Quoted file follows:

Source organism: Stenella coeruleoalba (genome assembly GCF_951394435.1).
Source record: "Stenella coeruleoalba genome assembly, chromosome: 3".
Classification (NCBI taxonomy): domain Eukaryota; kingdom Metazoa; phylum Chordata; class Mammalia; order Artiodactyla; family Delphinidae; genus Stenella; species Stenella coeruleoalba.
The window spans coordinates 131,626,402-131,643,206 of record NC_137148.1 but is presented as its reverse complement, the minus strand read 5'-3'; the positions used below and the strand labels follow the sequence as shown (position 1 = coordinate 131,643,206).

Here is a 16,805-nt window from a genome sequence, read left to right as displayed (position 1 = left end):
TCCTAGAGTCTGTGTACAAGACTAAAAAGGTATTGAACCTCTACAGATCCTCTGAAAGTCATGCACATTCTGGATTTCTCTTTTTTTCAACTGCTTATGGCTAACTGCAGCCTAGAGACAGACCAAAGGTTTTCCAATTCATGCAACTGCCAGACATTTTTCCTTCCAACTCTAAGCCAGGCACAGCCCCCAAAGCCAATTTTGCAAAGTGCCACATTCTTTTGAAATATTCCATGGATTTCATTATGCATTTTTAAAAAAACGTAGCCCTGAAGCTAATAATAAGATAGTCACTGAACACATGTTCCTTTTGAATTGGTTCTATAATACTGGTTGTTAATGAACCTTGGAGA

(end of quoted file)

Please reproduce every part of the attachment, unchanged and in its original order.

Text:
Source organism: Stenella coeruleoalba (genome assembly GCF_951394435.1).
Source record: "Stenella coeruleoalba genome assembly, chromosome: 3".
Classification (NCBI taxonomy): domain Eukaryota; kingdom Metazoa; phylum Chordata; class Mammalia; order Artiodactyla; family Delphinidae; genus Stenella; species Stenella coeruleoalba.
The window spans coordinates 131,626,402-131,643,206 of record NC_137148.1 but is presented as its reverse complement, the minus strand read 5'-3'; the positions used below and the strand labels follow the sequence as shown (position 1 = coordinate 131,643,206).

Here is a 16,805-nt window from a genome sequence, read left to right as displayed (position 1 = left end):
TCCTAGAGTCTGTGTACAAGACTAAAAAGGTATTGAACCTCTACAGATCCTCTGAAAGTCATGCACATTCTGGATTTCTCTTTTTTTCAACTGCTTATGGCTAACTGCAGCCTAGAGACAGACCAAAGGTTTTCCAATTCATGCAACTGCCAGACATTTTTCCTTCCAACTCTAAGCCAGGCACAGCCCCCAAAGCCAATTTTGCAAAGTGCCACATTCTTTTGAAATATTCCATGGATTTCATTATGCATTTTTAAAAAAACGTAGCCCTGAAGCTAATAATAAGATAGTCACTGAACACATGTTCCTTTTGAATTGGTTCTATAATACTGGTTGTTAATGAACCTTGGAGA